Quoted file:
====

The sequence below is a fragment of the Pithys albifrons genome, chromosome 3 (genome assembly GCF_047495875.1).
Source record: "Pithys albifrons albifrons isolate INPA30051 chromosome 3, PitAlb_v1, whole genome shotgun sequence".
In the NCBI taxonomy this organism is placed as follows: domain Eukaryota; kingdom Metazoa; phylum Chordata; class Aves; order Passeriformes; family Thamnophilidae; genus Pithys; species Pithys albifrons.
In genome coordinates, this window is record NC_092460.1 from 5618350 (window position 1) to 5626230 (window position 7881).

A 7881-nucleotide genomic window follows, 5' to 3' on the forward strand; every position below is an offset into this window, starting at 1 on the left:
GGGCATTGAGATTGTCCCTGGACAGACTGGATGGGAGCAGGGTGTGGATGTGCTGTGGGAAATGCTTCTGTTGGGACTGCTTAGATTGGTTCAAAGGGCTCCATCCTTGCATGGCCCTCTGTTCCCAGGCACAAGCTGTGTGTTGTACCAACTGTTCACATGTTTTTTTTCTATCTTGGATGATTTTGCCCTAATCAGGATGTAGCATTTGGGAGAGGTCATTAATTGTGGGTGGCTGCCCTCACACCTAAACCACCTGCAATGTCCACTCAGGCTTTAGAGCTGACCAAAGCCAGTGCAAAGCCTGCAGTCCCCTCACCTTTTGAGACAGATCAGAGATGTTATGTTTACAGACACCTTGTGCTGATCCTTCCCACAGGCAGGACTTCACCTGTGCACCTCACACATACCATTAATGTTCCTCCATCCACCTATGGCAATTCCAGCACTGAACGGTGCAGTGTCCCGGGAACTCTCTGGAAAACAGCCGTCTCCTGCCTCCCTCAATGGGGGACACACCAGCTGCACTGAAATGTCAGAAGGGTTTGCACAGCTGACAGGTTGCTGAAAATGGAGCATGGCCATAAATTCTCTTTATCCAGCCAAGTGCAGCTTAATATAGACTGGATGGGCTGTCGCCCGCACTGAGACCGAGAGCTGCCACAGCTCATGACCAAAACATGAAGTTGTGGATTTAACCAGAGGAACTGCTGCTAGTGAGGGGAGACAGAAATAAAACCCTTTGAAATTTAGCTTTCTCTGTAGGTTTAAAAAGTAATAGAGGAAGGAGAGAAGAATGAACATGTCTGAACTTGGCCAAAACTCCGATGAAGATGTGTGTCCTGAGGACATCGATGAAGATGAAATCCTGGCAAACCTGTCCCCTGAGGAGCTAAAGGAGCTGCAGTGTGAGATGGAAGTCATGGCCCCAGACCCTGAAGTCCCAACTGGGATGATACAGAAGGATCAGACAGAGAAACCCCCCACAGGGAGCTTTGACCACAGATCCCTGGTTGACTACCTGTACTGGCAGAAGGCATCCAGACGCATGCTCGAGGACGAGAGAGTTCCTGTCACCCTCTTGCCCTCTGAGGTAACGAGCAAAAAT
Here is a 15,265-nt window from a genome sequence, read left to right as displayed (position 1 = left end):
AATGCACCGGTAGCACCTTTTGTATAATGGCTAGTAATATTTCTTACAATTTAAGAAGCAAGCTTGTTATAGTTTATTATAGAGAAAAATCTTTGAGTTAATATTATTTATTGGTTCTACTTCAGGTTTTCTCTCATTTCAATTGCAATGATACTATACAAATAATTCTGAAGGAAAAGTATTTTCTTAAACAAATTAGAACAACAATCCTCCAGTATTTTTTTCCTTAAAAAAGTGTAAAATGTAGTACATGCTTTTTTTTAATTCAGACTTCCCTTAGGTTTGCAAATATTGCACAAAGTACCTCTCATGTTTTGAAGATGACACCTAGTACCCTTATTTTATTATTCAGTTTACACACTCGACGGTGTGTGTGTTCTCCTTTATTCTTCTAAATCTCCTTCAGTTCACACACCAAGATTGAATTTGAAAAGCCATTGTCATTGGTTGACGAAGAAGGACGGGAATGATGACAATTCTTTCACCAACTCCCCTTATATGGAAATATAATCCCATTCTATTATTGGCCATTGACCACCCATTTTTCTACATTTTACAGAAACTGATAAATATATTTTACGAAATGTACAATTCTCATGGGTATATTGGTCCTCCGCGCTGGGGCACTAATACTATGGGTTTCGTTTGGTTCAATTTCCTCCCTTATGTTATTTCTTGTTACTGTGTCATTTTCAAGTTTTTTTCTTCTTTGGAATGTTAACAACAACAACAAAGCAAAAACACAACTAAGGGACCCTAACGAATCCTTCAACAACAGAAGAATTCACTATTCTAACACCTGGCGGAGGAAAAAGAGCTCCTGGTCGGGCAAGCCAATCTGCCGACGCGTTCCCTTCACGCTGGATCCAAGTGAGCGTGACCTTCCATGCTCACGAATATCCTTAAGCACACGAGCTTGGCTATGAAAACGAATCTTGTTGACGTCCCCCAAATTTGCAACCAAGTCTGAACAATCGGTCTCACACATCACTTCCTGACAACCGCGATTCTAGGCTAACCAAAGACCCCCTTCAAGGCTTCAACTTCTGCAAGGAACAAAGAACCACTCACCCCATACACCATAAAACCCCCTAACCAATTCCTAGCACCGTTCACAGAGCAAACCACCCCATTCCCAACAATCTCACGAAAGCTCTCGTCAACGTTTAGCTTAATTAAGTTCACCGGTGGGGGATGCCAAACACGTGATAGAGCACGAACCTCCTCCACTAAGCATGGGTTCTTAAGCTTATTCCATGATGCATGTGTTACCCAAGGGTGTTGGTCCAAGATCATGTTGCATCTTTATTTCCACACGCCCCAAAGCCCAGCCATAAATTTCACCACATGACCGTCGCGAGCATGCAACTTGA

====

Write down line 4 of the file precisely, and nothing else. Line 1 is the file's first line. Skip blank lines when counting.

In genome coordinates, this window is record NC_092460.1 from 5618350 (window position 1) to 5626230 (window position 7881).